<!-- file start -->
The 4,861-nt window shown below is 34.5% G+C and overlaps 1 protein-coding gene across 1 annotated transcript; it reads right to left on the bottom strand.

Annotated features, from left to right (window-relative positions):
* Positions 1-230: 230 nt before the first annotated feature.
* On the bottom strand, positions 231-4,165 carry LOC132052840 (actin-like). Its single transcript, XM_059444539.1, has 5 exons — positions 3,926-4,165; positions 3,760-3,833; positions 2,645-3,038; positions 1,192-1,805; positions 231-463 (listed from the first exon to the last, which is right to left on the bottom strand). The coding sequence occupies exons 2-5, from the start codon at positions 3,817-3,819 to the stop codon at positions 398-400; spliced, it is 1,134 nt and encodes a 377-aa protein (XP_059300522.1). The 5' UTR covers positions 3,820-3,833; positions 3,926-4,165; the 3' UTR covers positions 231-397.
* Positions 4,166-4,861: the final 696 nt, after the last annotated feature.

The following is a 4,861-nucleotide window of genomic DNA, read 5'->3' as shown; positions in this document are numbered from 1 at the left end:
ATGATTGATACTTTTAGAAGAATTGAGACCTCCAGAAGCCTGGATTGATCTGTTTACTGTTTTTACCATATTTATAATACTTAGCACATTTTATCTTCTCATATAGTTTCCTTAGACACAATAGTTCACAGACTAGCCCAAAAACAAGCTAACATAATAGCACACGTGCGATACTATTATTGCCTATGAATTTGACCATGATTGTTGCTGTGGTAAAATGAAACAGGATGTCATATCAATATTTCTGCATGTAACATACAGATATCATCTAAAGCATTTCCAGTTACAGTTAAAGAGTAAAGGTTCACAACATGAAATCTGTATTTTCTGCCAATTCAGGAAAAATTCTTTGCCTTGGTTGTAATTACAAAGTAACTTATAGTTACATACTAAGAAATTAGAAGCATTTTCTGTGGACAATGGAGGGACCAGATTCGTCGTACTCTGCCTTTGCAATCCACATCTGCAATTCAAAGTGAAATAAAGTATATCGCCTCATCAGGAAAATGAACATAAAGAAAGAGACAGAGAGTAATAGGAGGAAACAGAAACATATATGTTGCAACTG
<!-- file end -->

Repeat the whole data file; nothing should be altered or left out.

The 4,861-nt window shown below is 34.5% G+C and overlaps 1 protein-coding gene across 1 annotated transcript; it reads right to left on the bottom strand.

Annotated features, from left to right (window-relative positions):
* Positions 1-230: 230 nt before the first annotated feature.
* On the bottom strand, positions 231-4,165 carry LOC132052840 (actin-like). Its single transcript, XM_059444539.1, has 5 exons — positions 3,926-4,165; positions 3,760-3,833; positions 2,645-3,038; positions 1,192-1,805; positions 231-463 (listed from the first exon to the last, which is right to left on the bottom strand). The coding sequence occupies exons 2-5, from the start codon at positions 3,817-3,819 to the stop codon at positions 398-400; spliced, it is 1,134 nt and encodes a 377-aa protein (XP_059300522.1). The 5' UTR covers positions 3,820-3,833; positions 3,926-4,165; the 3' UTR covers positions 231-397.
* Positions 4,166-4,861: the final 696 nt, after the last annotated feature.

The following is a 4,861-nucleotide window of genomic DNA, read 5'->3' as shown; positions in this document are numbered from 1 at the left end:
ATGATTGATACTTTTAGAAGAATTGAGACCTCCAGAAGCCTGGATTGATCTGTTTACTGTTTTTACCATATTTATAATACTTAGCACATTTTATCTTCTCATATAGTTTCCTTAGACACAATAGTTCACAGACTAGCCCAAAAACAAGCTAACATAATAGCACACGTGCGATACTATTATTGCCTATGAATTTGACCATGATTGTTGCTGTGGTAAAATGAAACAGGATGTCATATCAATATTTCTGCATGTAACATACAGATATCATCTAAAGCATTTCCAGTTACAGTTAAAGAGTAAAGGTTCACAACATGAAATCTGTATTTTCTGCCAATTCAGGAAAAATTCTTTGCCTTGGTTGTAATTACAAAGTAACTTATAGTTACATACTAAGAAATTAGAAGCATTTTCTGTGGACAATGGAGGGACCAGATTCGTCGTACTCTGCCTTTGCAATCCACATCTGCAATTCAAAGTGAAATAAAGTATATCGCCTCATCAGGAAAATGAACATAAAGAAAGAGACAGAGAGTAATAGGAGGAAACAGAAACATATATGTTGCAACTG